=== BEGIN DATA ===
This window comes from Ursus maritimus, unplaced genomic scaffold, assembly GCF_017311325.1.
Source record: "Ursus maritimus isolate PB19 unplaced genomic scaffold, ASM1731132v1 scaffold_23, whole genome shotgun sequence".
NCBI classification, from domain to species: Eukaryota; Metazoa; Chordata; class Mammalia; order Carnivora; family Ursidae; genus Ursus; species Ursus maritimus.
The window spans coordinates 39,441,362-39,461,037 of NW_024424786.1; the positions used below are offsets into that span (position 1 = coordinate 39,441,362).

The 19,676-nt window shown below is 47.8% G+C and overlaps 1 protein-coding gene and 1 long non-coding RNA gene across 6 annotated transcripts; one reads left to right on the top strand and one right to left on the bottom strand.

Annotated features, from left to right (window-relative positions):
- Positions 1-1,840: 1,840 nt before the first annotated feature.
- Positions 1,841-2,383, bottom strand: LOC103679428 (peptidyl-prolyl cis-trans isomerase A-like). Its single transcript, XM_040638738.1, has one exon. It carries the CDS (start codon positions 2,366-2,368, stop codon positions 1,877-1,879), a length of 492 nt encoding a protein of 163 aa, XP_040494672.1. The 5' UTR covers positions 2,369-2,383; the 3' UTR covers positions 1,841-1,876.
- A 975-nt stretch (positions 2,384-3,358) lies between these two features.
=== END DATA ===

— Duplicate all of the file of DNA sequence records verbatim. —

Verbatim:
This window comes from Ursus maritimus, unplaced genomic scaffold, assembly GCF_017311325.1.
Source record: "Ursus maritimus isolate PB19 unplaced genomic scaffold, ASM1731132v1 scaffold_23, whole genome shotgun sequence".
NCBI classification, from domain to species: Eukaryota; Metazoa; Chordata; class Mammalia; order Carnivora; family Ursidae; genus Ursus; species Ursus maritimus.
The window spans coordinates 39,441,362-39,461,037 of NW_024424786.1; the positions used below are offsets into that span (position 1 = coordinate 39,441,362).

The 19,676-nt window shown below is 47.8% G+C and overlaps 1 protein-coding gene and 1 long non-coding RNA gene across 6 annotated transcripts; one reads left to right on the top strand and one right to left on the bottom strand.

Annotated features, from left to right (window-relative positions):
- Positions 1-1,840: 1,840 nt before the first annotated feature.
- Positions 1,841-2,383, bottom strand: LOC103679428 (peptidyl-prolyl cis-trans isomerase A-like). Its single transcript, XM_040638738.1, has one exon. It carries the CDS (start codon positions 2,366-2,368, stop codon positions 1,877-1,879), a length of 492 nt encoding a protein of 163 aa, XP_040494672.1. The 5' UTR covers positions 2,369-2,383; the 3' UTR covers positions 1,841-1,876.
- A 975-nt stretch (positions 2,384-3,358) lies between these two features.